London's parakeets: beloved at Londonist HQ (exhibit A: editor-at-large Matt Brown covered in them, below).
They're not universally loved, though. A non-native species, ring-necked parakeet numbers across the UK are put at roughly 50,000 — with the highest concentration in London. In competition with native species for food sources and nesting sites, there's a risk the swell in parakeet numbers could drive other bird species into decline.
Other cities have seen a similar rise in parakeet numbers — including Manchester and Amsterdam — and several Spanish cities have a growing presence of another species, the monk parakeet, with Madrid planning a cull of more than 11,000.
A UK cull's been touted occasionally over the years with no obvious effect, though it has been and remains legal for landowners to shoot the birds without special licence. Focus on a cull seems to have intensified this winter, though (slow year, tbf? Not loads else the government might need to be focusing on?) with a Telegraph exclusive revealing a government source has stated Defra is in 'discussions' about a government-ordered cull. There's no further public comment on it from Defra or elsewhere in government yet.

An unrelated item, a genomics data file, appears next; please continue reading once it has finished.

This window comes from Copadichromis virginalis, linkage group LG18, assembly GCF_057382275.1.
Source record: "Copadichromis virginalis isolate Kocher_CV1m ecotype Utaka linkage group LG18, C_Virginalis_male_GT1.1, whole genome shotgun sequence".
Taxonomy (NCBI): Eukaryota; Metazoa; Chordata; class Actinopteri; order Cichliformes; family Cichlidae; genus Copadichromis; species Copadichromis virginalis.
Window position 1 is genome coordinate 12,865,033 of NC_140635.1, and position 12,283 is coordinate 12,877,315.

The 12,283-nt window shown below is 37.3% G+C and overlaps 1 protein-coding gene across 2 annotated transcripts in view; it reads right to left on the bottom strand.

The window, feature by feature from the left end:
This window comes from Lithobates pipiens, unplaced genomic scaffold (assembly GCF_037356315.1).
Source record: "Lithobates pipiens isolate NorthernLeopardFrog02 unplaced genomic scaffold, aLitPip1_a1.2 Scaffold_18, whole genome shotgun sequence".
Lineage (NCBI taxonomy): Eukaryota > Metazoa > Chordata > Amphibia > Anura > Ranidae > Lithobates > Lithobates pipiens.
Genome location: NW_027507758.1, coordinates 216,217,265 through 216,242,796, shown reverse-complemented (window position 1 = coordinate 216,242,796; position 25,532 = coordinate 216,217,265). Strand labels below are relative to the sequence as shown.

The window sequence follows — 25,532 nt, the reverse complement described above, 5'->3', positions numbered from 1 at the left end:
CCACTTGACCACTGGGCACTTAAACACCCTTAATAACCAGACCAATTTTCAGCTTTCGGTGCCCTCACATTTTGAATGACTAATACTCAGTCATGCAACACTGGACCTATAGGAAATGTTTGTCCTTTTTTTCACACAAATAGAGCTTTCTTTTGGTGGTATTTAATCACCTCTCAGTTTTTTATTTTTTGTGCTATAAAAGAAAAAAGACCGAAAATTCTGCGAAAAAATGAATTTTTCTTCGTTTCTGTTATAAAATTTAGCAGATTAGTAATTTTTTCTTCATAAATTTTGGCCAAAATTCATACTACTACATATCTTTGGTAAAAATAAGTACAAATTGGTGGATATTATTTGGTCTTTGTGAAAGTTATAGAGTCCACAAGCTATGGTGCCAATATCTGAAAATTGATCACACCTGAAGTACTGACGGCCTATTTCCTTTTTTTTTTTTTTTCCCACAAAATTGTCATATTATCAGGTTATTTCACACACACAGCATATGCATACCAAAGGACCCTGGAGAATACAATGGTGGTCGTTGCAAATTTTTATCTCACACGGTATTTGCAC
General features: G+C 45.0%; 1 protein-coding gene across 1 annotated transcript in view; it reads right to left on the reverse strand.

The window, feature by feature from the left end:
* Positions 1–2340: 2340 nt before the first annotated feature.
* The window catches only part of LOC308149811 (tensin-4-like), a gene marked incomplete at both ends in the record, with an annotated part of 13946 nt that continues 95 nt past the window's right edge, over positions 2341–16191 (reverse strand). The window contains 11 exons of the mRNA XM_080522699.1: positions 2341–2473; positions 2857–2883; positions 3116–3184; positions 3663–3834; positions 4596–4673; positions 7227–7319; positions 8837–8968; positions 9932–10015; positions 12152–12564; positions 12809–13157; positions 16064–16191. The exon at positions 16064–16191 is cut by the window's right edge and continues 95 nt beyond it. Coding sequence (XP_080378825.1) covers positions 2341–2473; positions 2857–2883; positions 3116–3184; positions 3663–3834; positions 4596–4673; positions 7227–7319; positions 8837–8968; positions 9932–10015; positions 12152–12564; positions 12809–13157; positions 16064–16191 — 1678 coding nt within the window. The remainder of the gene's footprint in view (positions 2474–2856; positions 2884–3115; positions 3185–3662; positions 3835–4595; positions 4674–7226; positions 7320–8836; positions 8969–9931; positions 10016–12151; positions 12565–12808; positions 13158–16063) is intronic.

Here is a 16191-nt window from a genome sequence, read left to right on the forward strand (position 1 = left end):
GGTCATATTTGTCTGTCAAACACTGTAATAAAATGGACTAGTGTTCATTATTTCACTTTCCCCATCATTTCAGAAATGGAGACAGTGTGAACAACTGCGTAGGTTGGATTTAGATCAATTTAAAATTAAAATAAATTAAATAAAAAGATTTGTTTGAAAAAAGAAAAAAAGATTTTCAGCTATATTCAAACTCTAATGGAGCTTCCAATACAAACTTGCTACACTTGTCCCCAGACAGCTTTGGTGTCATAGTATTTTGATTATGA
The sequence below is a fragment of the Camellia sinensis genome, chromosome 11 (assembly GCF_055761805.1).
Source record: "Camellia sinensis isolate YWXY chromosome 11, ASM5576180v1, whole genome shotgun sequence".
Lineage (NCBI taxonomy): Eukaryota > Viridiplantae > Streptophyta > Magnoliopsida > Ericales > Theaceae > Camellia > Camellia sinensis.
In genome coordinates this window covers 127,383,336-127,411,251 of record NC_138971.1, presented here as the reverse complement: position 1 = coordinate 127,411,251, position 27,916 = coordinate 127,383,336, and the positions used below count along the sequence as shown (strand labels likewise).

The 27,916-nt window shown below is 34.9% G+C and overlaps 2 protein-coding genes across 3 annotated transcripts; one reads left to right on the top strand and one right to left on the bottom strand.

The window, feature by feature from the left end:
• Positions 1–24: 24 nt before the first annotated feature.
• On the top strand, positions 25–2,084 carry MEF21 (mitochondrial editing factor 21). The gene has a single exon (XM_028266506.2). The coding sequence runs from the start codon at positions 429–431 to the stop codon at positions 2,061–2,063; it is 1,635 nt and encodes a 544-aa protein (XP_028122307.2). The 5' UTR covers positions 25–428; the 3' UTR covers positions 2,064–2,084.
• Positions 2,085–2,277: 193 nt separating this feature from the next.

The RSPB's position is that they don't currently support a parakeet cull, but they do think the spread of parakeets and impact on other species needs to be carefully tracked.
We'll keep you posted. In the meantime, see our short instructional video on parakeet-charming.
You might like to read
London's Parakeets — the where, what and why (and how to get covered in them)
The Parakeeting Of London — a new book in search of London's green marauders